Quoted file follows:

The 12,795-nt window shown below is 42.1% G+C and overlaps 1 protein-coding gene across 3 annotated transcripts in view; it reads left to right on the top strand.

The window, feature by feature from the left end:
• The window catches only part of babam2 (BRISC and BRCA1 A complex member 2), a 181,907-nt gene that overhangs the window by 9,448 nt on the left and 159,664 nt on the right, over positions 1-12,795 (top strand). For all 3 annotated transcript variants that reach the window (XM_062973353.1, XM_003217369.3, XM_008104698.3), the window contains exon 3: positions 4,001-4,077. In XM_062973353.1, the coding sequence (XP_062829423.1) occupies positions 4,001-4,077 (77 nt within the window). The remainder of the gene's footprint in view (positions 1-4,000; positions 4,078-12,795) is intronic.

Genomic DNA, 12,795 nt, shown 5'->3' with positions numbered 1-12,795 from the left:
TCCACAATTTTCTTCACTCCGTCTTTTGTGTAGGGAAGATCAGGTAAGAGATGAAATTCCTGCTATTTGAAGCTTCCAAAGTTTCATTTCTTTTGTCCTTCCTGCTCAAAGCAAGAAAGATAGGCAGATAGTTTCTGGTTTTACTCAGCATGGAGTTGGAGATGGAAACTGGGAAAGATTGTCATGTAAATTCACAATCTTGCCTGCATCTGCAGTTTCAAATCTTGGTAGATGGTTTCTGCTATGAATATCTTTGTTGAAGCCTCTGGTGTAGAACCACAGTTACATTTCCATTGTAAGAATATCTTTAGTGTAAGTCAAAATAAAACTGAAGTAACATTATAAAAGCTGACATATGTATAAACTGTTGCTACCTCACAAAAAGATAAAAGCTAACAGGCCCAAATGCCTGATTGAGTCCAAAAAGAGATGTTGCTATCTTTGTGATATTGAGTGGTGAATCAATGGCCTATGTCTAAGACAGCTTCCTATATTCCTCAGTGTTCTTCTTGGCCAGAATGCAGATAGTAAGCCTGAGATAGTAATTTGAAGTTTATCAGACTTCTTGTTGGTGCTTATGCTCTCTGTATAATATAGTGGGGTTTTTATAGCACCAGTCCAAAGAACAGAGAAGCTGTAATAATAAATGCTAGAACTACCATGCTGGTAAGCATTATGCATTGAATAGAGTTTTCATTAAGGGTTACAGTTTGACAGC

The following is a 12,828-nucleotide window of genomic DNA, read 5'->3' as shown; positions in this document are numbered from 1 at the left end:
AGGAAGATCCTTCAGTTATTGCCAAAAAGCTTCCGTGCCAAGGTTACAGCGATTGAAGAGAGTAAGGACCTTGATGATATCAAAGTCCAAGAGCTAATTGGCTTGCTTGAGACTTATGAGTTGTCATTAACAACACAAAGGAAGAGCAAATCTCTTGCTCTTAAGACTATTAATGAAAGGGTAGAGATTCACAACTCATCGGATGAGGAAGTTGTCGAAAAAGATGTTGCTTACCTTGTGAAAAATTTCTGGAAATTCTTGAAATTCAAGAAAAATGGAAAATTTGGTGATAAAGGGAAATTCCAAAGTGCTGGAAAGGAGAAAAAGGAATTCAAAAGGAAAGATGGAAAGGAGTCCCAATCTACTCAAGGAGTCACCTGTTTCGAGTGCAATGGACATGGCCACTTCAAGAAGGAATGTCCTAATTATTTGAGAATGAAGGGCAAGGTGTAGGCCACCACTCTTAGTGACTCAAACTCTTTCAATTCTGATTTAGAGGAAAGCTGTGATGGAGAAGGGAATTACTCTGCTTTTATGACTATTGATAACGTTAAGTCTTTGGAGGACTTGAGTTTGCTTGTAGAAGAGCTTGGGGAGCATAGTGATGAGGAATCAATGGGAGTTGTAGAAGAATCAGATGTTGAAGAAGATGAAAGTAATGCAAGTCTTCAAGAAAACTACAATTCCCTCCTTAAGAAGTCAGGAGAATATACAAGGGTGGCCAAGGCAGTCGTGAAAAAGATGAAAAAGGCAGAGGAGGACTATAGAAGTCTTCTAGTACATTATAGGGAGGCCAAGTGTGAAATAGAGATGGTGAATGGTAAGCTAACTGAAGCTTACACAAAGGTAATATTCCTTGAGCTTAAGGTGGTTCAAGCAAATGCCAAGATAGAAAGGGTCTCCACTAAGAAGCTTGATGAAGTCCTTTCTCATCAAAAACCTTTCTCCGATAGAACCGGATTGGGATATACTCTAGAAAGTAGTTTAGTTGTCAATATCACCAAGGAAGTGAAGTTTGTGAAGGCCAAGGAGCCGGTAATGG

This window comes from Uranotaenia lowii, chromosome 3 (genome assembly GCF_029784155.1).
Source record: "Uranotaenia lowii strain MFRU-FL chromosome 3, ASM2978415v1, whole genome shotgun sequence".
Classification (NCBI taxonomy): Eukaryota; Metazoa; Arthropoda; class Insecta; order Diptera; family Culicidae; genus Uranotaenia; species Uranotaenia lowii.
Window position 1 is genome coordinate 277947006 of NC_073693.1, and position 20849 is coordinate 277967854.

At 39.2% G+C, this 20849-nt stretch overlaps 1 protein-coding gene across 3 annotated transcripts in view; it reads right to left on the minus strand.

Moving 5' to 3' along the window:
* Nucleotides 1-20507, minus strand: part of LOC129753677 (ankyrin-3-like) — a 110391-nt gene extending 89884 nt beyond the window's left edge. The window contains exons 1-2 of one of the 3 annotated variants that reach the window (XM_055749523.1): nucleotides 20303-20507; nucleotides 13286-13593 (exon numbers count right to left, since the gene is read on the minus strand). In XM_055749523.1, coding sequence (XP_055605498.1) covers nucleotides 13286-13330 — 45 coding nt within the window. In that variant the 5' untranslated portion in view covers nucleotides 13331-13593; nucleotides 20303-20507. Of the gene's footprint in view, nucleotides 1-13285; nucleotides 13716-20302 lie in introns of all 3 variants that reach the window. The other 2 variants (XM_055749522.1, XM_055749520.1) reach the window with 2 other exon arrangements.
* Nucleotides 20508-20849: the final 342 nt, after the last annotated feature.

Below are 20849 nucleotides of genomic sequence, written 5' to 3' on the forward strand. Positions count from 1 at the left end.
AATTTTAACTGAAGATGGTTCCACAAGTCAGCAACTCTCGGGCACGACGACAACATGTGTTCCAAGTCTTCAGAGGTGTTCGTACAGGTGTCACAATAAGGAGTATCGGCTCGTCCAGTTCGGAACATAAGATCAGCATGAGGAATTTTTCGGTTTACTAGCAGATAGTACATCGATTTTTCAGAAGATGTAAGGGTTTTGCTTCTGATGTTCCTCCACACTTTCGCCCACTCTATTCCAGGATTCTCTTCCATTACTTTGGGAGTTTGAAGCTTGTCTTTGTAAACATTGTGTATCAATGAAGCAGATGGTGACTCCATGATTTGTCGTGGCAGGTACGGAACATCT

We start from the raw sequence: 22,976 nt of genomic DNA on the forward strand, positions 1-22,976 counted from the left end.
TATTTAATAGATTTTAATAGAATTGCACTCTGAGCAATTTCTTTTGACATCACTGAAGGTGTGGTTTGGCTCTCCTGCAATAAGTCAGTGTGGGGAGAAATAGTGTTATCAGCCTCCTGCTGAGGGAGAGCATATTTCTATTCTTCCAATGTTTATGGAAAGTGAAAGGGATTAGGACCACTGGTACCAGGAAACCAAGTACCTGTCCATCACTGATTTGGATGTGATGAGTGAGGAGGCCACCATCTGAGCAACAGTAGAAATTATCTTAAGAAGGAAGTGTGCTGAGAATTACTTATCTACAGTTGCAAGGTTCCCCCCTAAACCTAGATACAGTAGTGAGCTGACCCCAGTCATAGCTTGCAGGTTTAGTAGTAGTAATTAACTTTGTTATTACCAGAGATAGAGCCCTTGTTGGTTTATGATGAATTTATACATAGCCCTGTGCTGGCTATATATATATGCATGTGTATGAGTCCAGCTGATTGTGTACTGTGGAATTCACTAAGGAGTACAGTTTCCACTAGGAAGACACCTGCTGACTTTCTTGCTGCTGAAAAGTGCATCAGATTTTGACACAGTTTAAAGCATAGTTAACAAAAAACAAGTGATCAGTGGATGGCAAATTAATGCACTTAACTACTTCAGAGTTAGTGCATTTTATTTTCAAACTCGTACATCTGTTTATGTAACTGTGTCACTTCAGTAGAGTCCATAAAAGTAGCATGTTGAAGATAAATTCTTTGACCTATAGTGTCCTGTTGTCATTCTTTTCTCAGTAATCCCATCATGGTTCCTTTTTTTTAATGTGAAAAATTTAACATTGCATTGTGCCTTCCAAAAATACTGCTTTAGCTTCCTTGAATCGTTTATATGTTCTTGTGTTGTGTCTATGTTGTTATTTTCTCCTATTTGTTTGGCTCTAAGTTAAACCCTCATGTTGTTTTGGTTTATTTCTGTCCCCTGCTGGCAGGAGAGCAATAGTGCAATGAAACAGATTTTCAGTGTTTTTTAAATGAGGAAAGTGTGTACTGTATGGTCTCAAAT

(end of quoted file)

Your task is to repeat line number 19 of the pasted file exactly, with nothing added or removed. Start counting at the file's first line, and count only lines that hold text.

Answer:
TATTTAATAGATTTTAATAGAATTGCACTCTGAGCAATTTCTTTTGACATCACTGAAGGTGTGGTTTGGCTCTCCTGCAATAAGTCAGTGTGGGGAGAAATAGTGTTATCAGCCTCCTGCTGAGGGAGAGCATATTTCTATTCTTCCAATGTTTATGGAAAGTGAAAGGGATTAGGACCACTGGTACCAGGAAACCAAGTACCTGTCCATCACTGATTTGGATGTGATGAGTGAGGAGGCCACCATCTGAGCAACAGTAGAAATTATCTTAAGAAGGAAGTGTGCTGAGAATTACTTATCTACAGTTGCAAGGTTCCCCCCTAAACCTAGATACAGTAGTGAGCTGACCCCAGTCATAGCTTGCAGGTTTAGTAGTAGTAATTAACTTTGTTATTACCAGAGATAGAGCCCTTGTTGGTTTATGATGAATTTATACATAGCCCTGTGCTGGCTATATATATATGCATGTGTATGAGTCCAGCTGATTGTGTACTGTGGAATTCACTAAGGAGTACAGTTTCCACTAGGAAGACACCTGCTGACTTTCTTGCTGCTGAAAAGTGCATCAGATTTTGACACAGTTTAAAGCATAGTTAACAAAAAACAAGTGATCAGTGGATGGCAAATTAATGCACTTAACTACTTCAGAGTTAGTGCATTTTATTTTCAAACTCGTACATCTGTTTATGTAACTGTGTCACTTCAGTAGAGTCCATAAAAGTAGCATGTTGAAGATAAATTCTTTGACCTATAGTGTCCTGTTGTCATTCTTTTCTCAGTAATCCCATCATGGTTCCTTTTTTTTAATGTGAAAAATTTAACATTGCATTGTGCCTTCCAAAAATACTGCTTTAGCTTCCTTGAATCGTTTATATGTTCTTGTGTTGTGTCTATGTTGTTATTTTCTCCTATTTGTTTGGCTCTAAGTTAAACCCTCATGTTGTTTTGGTTTATTTCTGTCCCCTGCTGGCAGGAGAGCAATAGTGCAATGAAACAGATTTTCAGTGTTTTTTAAATGAGGAAAGTGTGTACTGTATGGTCTCAAAT